Heading back down from Snowdon’s Summit. This was the landscape we had walked up through and were about to walk back down. Glaslyn (Welsh for Blue Lake) is in the middle of the image. The much larger lake in the background in Llyn Llydaw (from the Welsh meaning Brittany lake). In framing this photograph I was keen to include the path we were walking along. Coming into left side of the picture is the Pyg Track which continues all the way to the other side of Llyn Llydaw. You can see the Miners Track which breaks off and goes right down to the lake side of both of these natural lakes.
Looking out of the window one morning, I saw this view across the field and thought it reminded me of something. Although this landscape is a little more cluttered with a tin shed on the right, the way the sun is coming through the clouds and lighting up the grass reminds me of a photograph titled Bliss by Charles O’Rear taken in California. It was used by Microsoft for the default wallpaper background in Windows XP. Kawhatau Valley is a remote area north of Palmerston North in New Zealand. We recently stayed in a holiday home for a couple of nights.
This view shows what I believe is called the Ketetahi Hot Springs Stream. It’s taken about 400-500 metres down stream from the hot springs which are privately owned by the local iwi Tuwharetoa and have been out of bounds since the 1990s when a tourist was scaled to death in the springs. Obviously I wasn’t going to put my hand down into this stream, though I’m sure it would be a lot cooler being a few hundred metres down stream. Seeing this view and how the sunlight was hitting the landscape I had to stop and take out my camera.
The contrast in the light between the foreground and background is great, it is very typical of a New Zealand landscape. Getting low to the water (but not too close) I was able to frame the stream coming into shot from the right and running off down towards Lake Rotoaira and further in the distance the huge Lake Taupo, which almost looks like it could be the sea. I haven’t yet had a chance to explore the smaller Lake Rotoaira but from here the Tongariro crossing, this is the last part of the crossing and it is around another 5 or 6 kilometres walk down to the Ketetahi carpark which marks the end of the hike.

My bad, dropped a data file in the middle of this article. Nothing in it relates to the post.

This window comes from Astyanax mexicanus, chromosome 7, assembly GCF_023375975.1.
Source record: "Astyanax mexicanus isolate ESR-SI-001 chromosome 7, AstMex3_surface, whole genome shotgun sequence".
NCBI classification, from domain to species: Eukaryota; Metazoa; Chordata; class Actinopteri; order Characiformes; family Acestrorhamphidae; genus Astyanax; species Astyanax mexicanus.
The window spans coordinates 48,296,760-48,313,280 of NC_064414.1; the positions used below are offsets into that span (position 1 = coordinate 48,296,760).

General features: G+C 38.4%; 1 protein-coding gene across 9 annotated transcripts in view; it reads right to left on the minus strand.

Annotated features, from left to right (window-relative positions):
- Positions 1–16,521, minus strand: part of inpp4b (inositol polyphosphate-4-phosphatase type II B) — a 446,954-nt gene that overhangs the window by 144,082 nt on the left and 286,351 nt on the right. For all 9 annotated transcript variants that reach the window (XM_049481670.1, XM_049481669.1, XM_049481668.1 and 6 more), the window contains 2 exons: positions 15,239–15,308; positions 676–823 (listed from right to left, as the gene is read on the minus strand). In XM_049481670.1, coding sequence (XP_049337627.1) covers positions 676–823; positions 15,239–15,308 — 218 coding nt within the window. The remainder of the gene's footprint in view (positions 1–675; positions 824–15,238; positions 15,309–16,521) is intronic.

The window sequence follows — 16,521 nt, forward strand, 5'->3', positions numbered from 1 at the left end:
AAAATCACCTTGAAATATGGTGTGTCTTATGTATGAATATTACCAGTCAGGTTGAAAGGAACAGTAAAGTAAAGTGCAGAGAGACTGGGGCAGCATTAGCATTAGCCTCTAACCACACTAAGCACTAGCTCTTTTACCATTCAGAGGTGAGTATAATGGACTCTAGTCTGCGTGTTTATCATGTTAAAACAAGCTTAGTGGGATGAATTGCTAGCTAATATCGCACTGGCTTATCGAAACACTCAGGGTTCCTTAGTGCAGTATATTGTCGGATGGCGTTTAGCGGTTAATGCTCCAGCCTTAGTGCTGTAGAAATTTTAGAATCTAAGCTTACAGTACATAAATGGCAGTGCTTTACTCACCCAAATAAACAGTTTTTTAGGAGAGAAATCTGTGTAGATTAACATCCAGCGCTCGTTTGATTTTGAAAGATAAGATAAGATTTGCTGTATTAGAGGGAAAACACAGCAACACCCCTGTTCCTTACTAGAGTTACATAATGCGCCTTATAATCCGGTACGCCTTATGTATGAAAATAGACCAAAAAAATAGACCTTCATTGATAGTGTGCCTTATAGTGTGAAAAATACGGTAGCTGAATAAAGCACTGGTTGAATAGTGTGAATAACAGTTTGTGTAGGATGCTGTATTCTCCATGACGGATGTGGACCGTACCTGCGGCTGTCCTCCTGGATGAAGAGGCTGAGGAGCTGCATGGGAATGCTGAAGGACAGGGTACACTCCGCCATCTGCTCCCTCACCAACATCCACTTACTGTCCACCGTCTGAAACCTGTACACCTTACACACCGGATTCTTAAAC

This beautiful valley is called Upper Takaka and is around 10 kilometres north west from Motueka in the Nelson district at the top of New Zealand’s South Island. We were driving north towards Golden Bay along the when I came over the top of Takaka Hill I saw this beautiful scene. There was a very sharp, hairpin bend where I was able to pull of the highway and park the car. Looking over the barrier this was the view. You can see if you look closely at the bottom of the valley the road on the left side of the photograph, heading off into the distance. On the range of hills on the other side of the valley there was very different weather as you can see a rainbow if you look closely.
New Zealand has two Lake Rotoitis, one in the North Island and one in the South Island. This Lake Rotoiti is in Tasman Region of the South Island and was previously known as lake Arthur. It is one of the two main lakes in the Nelson Lakes National Park. The lake is surrounded by beech forest, is about 82 metres at its deepest and around 8 kilometres long. Looking down a valley, on the right of the photograph we can see the Travers Range of Mountains which has a number of peaks, with the highest being Mount Hopeless at 2278 metres. On the opposite (left) side of the lake is the St Arnaud Range with a number of similarly high peaks. This photograph was taken at around 9:30pm on the first evening we camped by the lake side.